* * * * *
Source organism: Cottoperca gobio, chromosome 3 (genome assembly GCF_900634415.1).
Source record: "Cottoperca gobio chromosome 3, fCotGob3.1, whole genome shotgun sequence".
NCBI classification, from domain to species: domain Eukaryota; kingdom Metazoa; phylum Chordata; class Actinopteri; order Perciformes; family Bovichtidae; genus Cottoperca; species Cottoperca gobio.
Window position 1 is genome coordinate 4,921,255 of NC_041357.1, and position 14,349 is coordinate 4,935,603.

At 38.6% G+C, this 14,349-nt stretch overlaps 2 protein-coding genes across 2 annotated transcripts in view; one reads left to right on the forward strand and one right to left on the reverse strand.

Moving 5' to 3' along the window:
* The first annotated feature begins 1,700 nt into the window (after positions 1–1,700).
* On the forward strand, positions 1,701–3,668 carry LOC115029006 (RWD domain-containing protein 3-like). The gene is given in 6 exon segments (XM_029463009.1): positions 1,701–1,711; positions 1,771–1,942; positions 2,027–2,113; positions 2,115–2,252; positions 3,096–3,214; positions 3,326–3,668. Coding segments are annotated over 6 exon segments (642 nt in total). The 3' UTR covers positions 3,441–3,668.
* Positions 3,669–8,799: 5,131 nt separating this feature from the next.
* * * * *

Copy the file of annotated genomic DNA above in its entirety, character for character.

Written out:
Source organism: Cottoperca gobio, chromosome 3 (genome assembly GCF_900634415.1).
Source record: "Cottoperca gobio chromosome 3, fCotGob3.1, whole genome shotgun sequence".
NCBI classification, from domain to species: domain Eukaryota; kingdom Metazoa; phylum Chordata; class Actinopteri; order Perciformes; family Bovichtidae; genus Cottoperca; species Cottoperca gobio.
Window position 1 is genome coordinate 4,921,255 of NC_041357.1, and position 14,349 is coordinate 4,935,603.

At 38.6% G+C, this 14,349-nt stretch overlaps 2 protein-coding genes across 2 annotated transcripts in view; one reads left to right on the forward strand and one right to left on the reverse strand.

Moving 5' to 3' along the window:
* The first annotated feature begins 1,700 nt into the window (after positions 1–1,700).
* On the forward strand, positions 1,701–3,668 carry LOC115029006 (RWD domain-containing protein 3-like). The gene is given in 6 exon segments (XM_029463009.1): positions 1,701–1,711; positions 1,771–1,942; positions 2,027–2,113; positions 2,115–2,252; positions 3,096–3,214; positions 3,326–3,668. Coding segments are annotated over 6 exon segments (642 nt in total). The 3' UTR covers positions 3,441–3,668.
* Positions 3,669–8,799: 5,131 nt separating this feature from the next.